Combating technology with old-fashioned ‘discipline’

I had an epiphany the other day while looking for an item on Amazon. Theoretically, if I choose to, I would never have to leave my house again…NEVER! Go ahead, tell me something I can’t do with my computer or phone.

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By Pete Whalon

I’m retired, so I don’t have to work. Google some product or service and I’ll bet you can get it delivered or have someone do it for you. It may cost more, however, you won’t have to go somewhere yourself. If you agree, now ask yourself this question, “Is that a good thing for society, and is that the kind of world you want for your children?”

My response is a resounding, NO! I am rapidly becoming convinced that the cyber advances and technological innovations in the world have as many negatives, unintended consequences as the good they produce. Sure, it makes life easier, but is that a moral thing? Check out the rise in childhood obesity, teen suicide, dropout rates in high school and the number of hours spent watching TV or on their computers and phones. These are all intertwined, producing zombie-like young folks devoid of intellectual curiosity. I’m also guilty of this, however, not obsessed with these “shiny objects.”

Of course, the most damaging aspects of the negative influence of technology is on the children, so, we must begin with them at an early age. Some of the obvious detrimental effects on those mush-filled minds include lack of concentration, increased bullying, lack of privacy, stress, lack of sleep, gadget-addiction, lack of social skills, obesity, lack of social boundaries, shortened attention span and neurosis, just to name a few. Never let it be said that I describe a serious problem without a solution, so here is my modest proposal.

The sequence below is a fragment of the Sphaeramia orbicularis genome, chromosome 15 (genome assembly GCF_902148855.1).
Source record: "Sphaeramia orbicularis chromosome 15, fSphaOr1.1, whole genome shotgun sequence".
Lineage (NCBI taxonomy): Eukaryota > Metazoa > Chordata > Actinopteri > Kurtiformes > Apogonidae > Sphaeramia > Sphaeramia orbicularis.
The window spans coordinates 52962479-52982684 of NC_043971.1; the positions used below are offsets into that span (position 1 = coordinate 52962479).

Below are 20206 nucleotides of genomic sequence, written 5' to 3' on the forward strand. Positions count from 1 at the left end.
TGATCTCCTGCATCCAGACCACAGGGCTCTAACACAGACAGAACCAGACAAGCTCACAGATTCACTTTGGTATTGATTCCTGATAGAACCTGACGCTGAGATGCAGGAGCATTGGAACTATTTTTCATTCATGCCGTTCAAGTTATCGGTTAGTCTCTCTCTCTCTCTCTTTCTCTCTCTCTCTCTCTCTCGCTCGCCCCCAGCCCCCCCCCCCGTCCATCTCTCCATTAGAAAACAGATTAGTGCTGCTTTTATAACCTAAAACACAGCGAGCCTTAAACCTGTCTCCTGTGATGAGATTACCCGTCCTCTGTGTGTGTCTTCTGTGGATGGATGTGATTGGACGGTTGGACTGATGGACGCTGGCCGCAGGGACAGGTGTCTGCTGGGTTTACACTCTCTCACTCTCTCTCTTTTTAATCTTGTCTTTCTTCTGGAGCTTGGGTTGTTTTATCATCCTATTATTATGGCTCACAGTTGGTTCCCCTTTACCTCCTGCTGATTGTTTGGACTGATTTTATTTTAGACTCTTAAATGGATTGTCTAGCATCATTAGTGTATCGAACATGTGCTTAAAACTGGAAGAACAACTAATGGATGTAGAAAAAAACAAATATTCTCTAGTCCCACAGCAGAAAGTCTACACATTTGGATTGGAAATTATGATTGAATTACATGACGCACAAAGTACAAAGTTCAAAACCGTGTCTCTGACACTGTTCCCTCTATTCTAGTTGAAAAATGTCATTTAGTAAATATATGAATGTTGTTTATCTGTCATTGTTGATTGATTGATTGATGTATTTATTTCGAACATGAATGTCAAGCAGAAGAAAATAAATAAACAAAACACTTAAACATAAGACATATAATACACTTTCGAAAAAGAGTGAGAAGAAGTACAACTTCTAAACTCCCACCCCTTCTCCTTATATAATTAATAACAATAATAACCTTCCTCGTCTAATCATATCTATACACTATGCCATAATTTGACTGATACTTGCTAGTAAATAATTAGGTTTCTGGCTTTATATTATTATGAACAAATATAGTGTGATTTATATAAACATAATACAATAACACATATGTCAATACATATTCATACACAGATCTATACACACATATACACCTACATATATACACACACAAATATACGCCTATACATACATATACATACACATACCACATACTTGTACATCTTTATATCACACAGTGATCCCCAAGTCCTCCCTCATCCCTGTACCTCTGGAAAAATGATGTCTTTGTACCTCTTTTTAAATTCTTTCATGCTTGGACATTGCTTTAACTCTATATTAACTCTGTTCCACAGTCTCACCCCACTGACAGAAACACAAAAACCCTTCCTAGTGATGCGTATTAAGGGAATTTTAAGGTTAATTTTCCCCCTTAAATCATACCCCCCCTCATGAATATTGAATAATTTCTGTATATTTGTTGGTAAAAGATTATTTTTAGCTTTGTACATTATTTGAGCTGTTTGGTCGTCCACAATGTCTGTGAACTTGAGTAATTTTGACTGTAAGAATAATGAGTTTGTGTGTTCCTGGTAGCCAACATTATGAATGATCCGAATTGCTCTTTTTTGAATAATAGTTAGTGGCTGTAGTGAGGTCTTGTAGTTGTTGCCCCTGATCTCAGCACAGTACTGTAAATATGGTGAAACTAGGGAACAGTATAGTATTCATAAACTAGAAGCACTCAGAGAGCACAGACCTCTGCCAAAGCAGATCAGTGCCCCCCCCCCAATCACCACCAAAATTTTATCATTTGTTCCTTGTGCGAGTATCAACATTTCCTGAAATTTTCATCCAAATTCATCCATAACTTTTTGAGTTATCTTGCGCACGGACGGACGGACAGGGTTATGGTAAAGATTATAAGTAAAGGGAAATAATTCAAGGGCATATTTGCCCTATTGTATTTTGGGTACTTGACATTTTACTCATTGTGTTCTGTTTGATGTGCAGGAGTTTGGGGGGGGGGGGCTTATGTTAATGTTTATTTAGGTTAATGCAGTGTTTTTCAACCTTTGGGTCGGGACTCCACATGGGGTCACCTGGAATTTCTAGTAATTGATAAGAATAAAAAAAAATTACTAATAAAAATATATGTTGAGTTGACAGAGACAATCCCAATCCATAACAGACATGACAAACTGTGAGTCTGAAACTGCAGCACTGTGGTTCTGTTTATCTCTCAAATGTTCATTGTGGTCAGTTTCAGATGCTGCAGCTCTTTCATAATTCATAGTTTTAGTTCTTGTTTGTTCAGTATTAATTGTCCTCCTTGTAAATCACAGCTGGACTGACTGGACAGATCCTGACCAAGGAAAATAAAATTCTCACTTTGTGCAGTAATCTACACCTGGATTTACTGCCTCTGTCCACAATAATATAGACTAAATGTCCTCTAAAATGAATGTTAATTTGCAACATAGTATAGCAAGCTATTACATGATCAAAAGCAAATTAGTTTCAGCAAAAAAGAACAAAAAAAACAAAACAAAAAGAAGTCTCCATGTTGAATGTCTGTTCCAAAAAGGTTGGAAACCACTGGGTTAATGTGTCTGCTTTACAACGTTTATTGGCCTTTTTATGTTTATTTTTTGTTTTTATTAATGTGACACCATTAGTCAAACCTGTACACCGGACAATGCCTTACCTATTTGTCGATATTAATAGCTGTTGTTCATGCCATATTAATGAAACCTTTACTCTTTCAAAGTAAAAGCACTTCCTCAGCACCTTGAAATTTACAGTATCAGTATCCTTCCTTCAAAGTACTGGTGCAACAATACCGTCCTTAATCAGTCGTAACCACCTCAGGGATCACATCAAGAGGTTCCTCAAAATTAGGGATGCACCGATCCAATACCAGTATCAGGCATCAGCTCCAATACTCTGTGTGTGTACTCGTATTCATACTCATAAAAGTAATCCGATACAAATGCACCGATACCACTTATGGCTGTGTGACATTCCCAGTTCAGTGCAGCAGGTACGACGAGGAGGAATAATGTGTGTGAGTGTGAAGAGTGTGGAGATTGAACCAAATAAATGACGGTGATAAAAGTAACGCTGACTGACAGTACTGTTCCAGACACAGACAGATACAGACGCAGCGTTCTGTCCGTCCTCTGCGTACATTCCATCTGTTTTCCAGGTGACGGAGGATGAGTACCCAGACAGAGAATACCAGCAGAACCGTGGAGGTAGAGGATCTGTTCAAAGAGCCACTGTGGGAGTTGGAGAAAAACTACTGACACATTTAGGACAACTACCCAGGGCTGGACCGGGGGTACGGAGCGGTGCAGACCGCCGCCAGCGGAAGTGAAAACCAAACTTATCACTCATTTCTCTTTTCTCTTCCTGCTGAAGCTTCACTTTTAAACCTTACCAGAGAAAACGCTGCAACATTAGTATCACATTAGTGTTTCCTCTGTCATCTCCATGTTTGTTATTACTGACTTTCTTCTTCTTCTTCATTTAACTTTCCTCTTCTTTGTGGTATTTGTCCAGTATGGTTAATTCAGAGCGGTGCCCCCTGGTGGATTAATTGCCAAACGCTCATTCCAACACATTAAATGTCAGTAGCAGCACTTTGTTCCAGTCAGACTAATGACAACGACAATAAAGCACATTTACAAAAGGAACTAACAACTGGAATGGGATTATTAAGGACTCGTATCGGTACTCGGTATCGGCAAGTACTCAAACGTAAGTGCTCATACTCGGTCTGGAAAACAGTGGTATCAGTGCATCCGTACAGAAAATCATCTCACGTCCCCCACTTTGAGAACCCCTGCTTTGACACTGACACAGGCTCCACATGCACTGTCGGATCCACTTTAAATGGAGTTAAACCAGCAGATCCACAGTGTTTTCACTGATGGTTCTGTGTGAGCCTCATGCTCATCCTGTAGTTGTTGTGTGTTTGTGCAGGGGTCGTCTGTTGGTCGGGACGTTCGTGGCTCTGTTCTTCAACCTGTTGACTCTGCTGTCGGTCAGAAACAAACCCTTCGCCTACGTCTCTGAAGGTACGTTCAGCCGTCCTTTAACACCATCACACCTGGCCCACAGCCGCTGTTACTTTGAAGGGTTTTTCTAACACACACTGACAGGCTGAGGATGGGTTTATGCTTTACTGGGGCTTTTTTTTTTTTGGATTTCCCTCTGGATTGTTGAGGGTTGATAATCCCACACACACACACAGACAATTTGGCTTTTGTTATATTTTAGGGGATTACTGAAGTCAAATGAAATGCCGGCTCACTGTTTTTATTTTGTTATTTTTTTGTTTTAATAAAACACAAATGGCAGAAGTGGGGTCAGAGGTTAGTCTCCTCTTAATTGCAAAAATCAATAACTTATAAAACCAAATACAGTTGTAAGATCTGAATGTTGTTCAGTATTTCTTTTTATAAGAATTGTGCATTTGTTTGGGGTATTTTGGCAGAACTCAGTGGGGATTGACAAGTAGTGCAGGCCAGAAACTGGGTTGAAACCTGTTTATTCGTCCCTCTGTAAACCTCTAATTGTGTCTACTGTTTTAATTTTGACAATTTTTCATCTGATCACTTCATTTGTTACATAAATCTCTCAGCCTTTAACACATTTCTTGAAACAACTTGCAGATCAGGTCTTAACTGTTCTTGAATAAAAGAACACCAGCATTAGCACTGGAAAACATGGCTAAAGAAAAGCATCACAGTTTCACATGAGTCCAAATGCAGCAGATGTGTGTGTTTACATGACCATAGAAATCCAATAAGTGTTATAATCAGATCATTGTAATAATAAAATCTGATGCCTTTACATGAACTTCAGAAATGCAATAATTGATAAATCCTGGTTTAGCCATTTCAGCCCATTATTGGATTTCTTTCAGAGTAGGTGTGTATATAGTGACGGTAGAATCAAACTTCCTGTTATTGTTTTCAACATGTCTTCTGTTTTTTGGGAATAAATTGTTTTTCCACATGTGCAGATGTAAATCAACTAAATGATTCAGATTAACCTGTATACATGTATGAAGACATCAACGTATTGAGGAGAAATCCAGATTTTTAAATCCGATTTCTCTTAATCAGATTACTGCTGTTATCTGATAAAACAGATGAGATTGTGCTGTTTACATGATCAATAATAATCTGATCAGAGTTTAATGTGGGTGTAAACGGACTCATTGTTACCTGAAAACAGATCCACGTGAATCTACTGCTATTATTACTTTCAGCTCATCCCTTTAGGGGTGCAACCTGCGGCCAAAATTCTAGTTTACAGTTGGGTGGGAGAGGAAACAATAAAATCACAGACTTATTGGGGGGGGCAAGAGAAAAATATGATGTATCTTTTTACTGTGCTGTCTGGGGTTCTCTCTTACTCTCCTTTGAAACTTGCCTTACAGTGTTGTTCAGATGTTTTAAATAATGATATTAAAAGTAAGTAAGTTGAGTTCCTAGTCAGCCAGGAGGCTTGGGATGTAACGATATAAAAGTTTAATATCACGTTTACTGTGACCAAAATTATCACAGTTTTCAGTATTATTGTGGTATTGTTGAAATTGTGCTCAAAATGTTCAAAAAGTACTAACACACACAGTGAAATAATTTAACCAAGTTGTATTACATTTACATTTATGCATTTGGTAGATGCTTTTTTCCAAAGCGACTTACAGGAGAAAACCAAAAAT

First, restrict the number of hours and the times the fledglings can operate these devices at home and in school. And I mean drastically reduce them. How about one hour a day on the phone and one hour a day on the computer (unless it’s for school-related use). How’s that for a kick in the pants, kids. Too harsh? You are too soft! Next, reading at least one assigned book a month followed by a review to be graded by the teacher And the parents, to prove it was read from cover to cover. Introduce three vocabulary words a week that are necessary for everyday living. At the end of the month a test of the 12 words presented, in which a perfect score must be accomplished or you will retake the test again and again and again until 12 out of 12 is achieved.

Too tough? You are too weak!

Create a class that is mandatory to pass out of eighth grade called “Real Life.” The curriculum will include: How to communicate face to face properly—the meaning and practice of civility, respect, honesty, humility, generosity, good manners, commitment, compassion and many other admirable human traits necessary for a well lead, meaningful life—how to budget your money and how to balance a checkbook as well as other financial issues needed for adulthood—pitfalls of growing up in this complicated world such ass, drug use, criminal activity, having children out of wedlock, etc.

Will this stuff ever happen? NO! But I can dream, can’t I?

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